These two highly individual presences do not coexist in The Joy of Cooking in an ideally seamless manner. But part of their book's energy and long-term drawing power lies in incongruities that more practiced professional hands might have smoothed out. The collision between the two authors' personalities is just one of these. The work is rife with not only personal but culinary contradictions — a weakness, but also a strength. Its approaches to cooking are provincial and cosmopolitan, muddled and lucid, scrupulous and free-spirited. It messily crams in tokens of many eras past (harking back to Irma's mother and grandmother) and present (just emerging at the end of Marion's life). At no time in Joy's career has it been one polished summary of all the kitchen virtues. Rather it exudes an imperfect hybrid vigor easier to feel than to describe.

Irma and Marion were both unabashedly amateur cooks — and haste-driven ones at that. Of course neither had any kind of career schooling in cookery. What is more, neither was known in private life for concocting arduous, elaborate dinners from scratch. Both were very fond of various canned shortcuts and loved more than anything to assemble a quick, simple luncheon or supper that could be fitted in among more important claims on their time. Arbiters of taste who go to The Joy of Cooking looking for one masterly dish after another will find that the recipes in any edition from 1931 on present a picture of American cooking filled with wild inconsistencies — the inconsistencies of real people's real preferences, from canned-soup sauces to homemade noodles.

Nor has Joy ever stood as an imparter of infallible culinary expertise. It has always had small (or not so small) lapses and lacunae. The scope of what the Rombauers tried to do grew with every edition, and so did what they succeeded in doing. But there is much that they might more wisely not have attempted. Irma herself sometimes ventured onto shaky ground, and in the last two revisions Marion often bit off more information than she could chew. One can find the mother telling people to ferment cabbage for sauerkraut at 85?F (a sure recipe for a putrid mess) and the daughter spilling much ink on the foundations of French cooking without conveying the sense of something honestly and naturally mastered. Yet in an unaccountable way, The Joy of Cooking always has lighted up the subject of cooking far better than some more rigorously correct books. There is nothing to compare with it for cutting through the perplexities to reveal what makes sense.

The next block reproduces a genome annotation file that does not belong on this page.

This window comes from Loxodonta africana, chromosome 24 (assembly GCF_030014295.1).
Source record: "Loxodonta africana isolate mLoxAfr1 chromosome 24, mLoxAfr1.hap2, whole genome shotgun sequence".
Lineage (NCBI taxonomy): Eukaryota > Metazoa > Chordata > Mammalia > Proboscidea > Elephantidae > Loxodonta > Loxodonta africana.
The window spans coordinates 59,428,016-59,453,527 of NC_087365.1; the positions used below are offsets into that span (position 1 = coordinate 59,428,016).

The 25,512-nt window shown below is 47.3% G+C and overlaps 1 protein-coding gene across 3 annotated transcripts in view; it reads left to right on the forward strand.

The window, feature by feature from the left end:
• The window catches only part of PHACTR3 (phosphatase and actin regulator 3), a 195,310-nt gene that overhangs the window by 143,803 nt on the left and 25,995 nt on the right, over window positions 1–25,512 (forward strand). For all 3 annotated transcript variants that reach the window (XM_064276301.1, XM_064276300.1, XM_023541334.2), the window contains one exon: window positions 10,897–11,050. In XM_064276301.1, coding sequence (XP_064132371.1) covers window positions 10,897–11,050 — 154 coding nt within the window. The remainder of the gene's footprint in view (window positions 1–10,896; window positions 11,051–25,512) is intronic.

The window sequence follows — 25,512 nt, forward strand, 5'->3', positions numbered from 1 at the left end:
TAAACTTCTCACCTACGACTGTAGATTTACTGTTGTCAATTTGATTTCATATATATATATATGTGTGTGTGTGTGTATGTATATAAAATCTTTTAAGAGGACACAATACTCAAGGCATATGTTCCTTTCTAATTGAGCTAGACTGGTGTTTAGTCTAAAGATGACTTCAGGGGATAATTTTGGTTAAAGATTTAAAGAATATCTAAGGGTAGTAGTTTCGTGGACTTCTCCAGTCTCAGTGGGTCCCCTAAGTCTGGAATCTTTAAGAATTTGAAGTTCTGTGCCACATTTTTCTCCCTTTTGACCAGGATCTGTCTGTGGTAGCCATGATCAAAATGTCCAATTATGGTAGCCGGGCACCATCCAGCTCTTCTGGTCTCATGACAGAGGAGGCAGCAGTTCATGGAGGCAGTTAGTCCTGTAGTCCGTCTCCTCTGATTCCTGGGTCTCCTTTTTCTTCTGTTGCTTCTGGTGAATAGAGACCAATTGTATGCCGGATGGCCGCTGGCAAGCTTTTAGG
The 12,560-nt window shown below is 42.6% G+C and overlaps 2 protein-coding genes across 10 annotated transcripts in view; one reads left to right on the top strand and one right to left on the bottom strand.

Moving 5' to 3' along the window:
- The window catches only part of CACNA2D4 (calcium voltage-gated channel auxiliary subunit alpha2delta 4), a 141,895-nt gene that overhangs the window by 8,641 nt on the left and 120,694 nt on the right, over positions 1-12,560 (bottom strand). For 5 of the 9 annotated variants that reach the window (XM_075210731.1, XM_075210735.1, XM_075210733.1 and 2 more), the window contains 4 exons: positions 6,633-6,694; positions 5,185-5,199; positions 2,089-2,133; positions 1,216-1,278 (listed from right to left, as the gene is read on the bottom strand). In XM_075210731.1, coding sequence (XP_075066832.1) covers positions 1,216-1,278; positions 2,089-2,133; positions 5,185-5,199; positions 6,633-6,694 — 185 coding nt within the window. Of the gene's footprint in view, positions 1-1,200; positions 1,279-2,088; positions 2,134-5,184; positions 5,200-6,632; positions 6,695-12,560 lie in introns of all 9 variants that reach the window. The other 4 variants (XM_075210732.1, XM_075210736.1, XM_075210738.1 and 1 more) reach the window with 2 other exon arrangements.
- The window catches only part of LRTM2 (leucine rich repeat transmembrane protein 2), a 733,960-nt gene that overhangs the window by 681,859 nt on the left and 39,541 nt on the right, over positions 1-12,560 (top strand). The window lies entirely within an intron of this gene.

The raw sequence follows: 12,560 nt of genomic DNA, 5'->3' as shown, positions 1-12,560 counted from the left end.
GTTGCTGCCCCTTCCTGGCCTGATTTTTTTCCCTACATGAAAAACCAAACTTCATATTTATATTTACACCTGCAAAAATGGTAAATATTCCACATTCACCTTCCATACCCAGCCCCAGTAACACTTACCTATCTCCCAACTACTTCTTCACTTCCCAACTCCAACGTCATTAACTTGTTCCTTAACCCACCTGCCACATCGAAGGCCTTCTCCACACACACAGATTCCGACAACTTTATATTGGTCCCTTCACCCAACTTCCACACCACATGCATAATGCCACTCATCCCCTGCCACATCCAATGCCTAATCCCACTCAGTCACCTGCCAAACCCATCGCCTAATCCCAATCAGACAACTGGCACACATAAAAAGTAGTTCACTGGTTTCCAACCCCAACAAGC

The famous old cookbook as I have come to know it is patchy, accidental, inconsistent. That is just what is best about it. It records the sheer improbability of twentieth-century American cooking from the Great Depression to the Ford administration, a lawless mélange of blueprints for progress, nostalgic hankerings, gourmet cults, timesaving expedients, media-inspired fads, and unexpected rebellions. The accomplishment would have been possible only for inspired amateurs following their own instincts, buoyed by a strange but completely justified sense of solidarity with their audience.

Irma thanked her "friends, known and unknown," for letting her feel "far more useful than I ever expected to be." Marion, who considered Joy a touchstone of disinterestedness in a terribly mercenary field, believed that its authors should "owe no obligation to anyone but themselves and you," the reader. Both felt honestly privileged to meet millions of people through their book. I hope that meeting them through the story of their lives will be a reciprocal privilege for admirers of The Joy of Cooking, as it was for me.

Copyright © 1996, 2003 by Anne Mendelson